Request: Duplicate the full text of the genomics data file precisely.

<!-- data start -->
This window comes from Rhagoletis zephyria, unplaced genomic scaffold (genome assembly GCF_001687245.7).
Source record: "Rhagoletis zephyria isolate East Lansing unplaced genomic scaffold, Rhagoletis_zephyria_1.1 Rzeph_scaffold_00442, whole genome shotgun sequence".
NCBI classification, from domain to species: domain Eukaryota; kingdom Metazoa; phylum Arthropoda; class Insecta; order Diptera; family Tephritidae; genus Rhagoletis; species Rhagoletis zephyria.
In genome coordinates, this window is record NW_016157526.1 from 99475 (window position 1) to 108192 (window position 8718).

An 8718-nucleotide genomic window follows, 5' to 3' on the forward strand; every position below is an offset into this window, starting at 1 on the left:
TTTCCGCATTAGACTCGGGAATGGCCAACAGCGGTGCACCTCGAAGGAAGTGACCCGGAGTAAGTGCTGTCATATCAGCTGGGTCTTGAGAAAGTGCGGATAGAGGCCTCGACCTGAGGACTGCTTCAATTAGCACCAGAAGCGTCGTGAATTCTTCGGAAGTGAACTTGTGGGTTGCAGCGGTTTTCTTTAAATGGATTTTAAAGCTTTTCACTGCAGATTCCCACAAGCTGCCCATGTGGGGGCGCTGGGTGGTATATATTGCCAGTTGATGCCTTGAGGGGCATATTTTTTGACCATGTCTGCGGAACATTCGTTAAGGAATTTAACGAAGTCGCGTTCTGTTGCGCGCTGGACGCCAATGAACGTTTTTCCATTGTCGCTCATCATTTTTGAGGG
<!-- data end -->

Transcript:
This window comes from Rhagoletis zephyria, unplaced genomic scaffold (genome assembly GCF_001687245.7).
Source record: "Rhagoletis zephyria isolate East Lansing unplaced genomic scaffold, Rhagoletis_zephyria_1.1 Rzeph_scaffold_00442, whole genome shotgun sequence".
NCBI classification, from domain to species: domain Eukaryota; kingdom Metazoa; phylum Arthropoda; class Insecta; order Diptera; family Tephritidae; genus Rhagoletis; species Rhagoletis zephyria.
In genome coordinates, this window is record NW_016157526.1 from 99475 (window position 1) to 108192 (window position 8718).

An 8718-nucleotide genomic window follows, 5' to 3' on the forward strand; every position below is an offset into this window, starting at 1 on the left:
TTTCCGCATTAGACTCGGGAATGGCCAACAGCGGTGCACCTCGAAGGAAGTGACCCGGAGTAAGTGCTGTCATATCAGCTGGGTCTTGAGAAAGTGCGGATAGAGGCCTCGACCTGAGGACTGCTTCAATTAGCACCAGAAGCGTCGTGAATTCTTCGGAAGTGAACTTGTGGGTTGCAGCGGTTTTCTTTAAATGGATTTTAAAGCTTTTCACTGCAGATTCCCACAAGCTGCCCATGTGGGGGCGCTGGGTGGTATATATTGCCAGTTGATGCCTTGAGGGGCATATTTTTTGACCATGTCTGCGGAACATTCGTTAAGGAATTTAACGAAGTCGCGTTCTGTTGCGCGCTGGACGCCAATGAACGTTTTTCCATTGTCGCTCATCATTTTTGAGGG